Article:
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Setting the Scene: Taking a Critical Look at Educational Research & its Applications 1

Setting the Scene: Taking a Critical Look at Educational Research & its Applications 1

LEAD DATA TEAM SEMINAR 19

Overall learning goal

Based on the learning outcomes of the last seven years where team members focused on data literacy, data-driven decision–making and collaborative inquiry, and the approach to ‘stay ahead of the curve’, this year’s topic is Taking a Critical Look at Educational Research and Its Applications: A One Year Cycle.

The aim of this year’s topic is for Lead Data Team (LDT) members to become confident consumers of research by developing healthy skepticism and adapting findings into practice. The one year cycle of seminars aims to support school board teams’ ability to implement evidence-based teaching and learning across their schools.

The learning goal for seminar 19 is to explore the title of the year’s learning & begin to establish a knowledge base for accessing research and becoming familiar with the available research in education.

Synopsis

Seminar 19 marks the beginning of a major shift in focus for the Lead Data Team (LDT). The two day seminar introduces what will be a one year cycle of ‘Taking a Critical Look at Educational Research and Its Applications’. The learning goal for seminar 19 is to explore the title of the year’s learning & begin to establish a knowledge base for accessing research and knowing the available research in education. This is achieved through a combination of presentations of key concepts & five collaborative activities, beginning a more in-depth analysis of the available research in education. As a result, participants will achieve three learning intentions detailed in the seminar.  These are to:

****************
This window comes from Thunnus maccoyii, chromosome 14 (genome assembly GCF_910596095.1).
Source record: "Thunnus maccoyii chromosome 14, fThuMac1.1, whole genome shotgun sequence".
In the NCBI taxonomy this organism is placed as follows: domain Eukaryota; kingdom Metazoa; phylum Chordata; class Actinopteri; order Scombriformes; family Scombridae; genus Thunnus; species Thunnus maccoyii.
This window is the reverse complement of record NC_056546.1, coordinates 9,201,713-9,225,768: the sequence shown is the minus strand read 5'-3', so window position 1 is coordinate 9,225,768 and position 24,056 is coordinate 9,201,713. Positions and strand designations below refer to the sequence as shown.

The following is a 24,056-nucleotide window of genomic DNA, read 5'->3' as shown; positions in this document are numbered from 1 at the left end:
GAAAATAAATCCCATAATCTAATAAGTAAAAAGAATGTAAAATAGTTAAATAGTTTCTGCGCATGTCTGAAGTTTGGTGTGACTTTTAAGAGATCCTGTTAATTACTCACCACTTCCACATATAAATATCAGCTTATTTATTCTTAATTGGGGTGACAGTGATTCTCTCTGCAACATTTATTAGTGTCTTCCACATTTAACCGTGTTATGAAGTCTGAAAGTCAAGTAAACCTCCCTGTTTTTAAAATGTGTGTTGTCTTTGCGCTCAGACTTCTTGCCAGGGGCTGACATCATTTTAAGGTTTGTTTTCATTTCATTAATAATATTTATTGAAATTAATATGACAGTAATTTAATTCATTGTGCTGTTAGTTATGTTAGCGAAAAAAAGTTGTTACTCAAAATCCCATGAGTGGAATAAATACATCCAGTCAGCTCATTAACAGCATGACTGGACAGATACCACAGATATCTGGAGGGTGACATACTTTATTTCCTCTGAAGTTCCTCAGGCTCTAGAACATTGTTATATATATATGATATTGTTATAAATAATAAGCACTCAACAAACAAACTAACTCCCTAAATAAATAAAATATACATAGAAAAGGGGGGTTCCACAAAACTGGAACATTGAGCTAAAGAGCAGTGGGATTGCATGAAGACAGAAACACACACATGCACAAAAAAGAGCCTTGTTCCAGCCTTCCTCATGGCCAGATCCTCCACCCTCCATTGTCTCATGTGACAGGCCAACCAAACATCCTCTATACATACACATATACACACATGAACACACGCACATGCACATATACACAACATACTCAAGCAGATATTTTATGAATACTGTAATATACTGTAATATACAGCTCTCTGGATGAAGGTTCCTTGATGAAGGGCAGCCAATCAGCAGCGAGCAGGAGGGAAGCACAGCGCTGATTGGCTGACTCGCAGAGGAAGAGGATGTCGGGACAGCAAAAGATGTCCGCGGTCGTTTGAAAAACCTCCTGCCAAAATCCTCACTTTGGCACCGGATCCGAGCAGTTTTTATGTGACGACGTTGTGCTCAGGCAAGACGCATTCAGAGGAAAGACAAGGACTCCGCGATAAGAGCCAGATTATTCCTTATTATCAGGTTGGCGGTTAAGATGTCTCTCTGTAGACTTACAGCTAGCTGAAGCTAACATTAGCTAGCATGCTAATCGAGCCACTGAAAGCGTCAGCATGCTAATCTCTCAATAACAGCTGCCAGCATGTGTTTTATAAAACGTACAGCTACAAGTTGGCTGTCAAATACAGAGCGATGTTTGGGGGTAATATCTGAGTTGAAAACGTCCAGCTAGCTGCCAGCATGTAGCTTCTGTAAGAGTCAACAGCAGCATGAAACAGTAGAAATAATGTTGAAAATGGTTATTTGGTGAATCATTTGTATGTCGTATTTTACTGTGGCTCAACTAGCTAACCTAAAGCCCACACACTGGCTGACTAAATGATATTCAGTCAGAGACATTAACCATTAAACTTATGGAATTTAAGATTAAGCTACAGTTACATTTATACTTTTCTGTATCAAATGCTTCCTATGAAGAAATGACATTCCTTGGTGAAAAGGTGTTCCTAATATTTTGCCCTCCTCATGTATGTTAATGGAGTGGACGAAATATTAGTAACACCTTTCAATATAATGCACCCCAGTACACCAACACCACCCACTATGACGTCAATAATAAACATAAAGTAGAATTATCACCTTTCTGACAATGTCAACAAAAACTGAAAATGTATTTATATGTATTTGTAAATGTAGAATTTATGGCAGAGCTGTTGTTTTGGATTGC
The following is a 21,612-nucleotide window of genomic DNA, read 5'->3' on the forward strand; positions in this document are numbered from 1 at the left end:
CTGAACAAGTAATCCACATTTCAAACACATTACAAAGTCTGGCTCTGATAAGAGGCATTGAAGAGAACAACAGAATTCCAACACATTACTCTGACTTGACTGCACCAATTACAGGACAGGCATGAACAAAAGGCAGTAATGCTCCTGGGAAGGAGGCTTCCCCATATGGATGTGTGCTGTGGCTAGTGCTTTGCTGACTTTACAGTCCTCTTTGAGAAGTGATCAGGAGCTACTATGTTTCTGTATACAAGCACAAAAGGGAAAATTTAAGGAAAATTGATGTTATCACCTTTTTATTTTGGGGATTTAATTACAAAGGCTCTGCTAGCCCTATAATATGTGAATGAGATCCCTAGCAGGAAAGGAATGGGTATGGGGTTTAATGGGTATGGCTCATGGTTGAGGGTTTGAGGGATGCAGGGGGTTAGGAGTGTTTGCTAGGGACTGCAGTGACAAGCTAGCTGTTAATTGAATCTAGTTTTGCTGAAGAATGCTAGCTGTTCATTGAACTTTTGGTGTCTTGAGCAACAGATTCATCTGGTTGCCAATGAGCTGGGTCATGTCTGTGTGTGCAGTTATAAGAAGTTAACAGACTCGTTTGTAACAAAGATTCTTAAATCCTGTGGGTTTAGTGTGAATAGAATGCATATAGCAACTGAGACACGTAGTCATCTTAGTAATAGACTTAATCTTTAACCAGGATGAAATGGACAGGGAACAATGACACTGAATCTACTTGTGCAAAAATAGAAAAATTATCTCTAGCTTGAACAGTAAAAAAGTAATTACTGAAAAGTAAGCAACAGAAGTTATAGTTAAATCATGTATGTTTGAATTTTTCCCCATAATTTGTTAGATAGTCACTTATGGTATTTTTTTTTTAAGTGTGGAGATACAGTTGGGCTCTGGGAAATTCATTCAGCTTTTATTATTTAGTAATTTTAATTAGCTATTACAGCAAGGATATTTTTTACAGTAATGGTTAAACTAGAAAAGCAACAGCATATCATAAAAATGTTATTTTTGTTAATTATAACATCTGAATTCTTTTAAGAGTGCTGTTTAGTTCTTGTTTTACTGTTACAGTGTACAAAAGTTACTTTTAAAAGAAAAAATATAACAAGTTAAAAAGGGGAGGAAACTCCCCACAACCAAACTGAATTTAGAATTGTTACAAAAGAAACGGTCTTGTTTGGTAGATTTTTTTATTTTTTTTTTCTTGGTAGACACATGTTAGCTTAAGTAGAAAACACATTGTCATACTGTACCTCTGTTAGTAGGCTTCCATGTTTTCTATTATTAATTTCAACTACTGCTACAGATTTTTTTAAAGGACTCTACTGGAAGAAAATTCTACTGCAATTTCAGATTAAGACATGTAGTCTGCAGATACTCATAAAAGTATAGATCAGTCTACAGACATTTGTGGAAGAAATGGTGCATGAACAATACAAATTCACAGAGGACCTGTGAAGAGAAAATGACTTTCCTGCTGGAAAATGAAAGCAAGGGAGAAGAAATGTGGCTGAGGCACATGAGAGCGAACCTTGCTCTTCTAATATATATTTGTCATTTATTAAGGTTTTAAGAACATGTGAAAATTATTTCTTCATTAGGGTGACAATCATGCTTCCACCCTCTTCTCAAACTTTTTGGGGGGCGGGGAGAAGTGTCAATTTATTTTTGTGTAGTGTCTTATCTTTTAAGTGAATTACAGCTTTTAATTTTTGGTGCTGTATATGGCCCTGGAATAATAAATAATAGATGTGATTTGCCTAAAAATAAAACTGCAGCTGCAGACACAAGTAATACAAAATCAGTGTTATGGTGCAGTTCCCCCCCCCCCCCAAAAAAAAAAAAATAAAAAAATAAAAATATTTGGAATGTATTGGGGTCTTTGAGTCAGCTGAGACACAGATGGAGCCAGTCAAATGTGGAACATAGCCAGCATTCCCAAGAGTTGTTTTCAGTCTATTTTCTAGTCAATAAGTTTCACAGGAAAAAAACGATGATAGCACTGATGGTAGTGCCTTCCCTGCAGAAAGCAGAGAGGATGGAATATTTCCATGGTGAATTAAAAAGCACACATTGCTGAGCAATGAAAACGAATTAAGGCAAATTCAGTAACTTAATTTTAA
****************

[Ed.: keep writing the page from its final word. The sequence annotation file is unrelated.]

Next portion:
1. Find out what the research really says - What is good research? What is the difference between research and evaluation?

  2. Develop & maintain a healthy skepticism - Understanding critical thinking: What does it mean to be critical? What is thinking and looking at research?

  3. Become a confident consumer of educational research - Consider your role in its application, what does it look like in the classroom? How do you use research-based practice?

Throughout the two days, participants gain a better understanding of what research exists in educational by reading some of the literature.  They start to examine research-based strategies in the literature as well as reflecting on strategies used in their respective school boards. They are encouraged throughout the two days to approach the literature with questions from the three learning intentions in mind. The five questions that will shape the year’s overall goal to assess the available evidence-based practices are introduced to participants. These will become the focus for each seminar (20-23) that follows during the upcoming one year cycle.

Instructional design

Introduction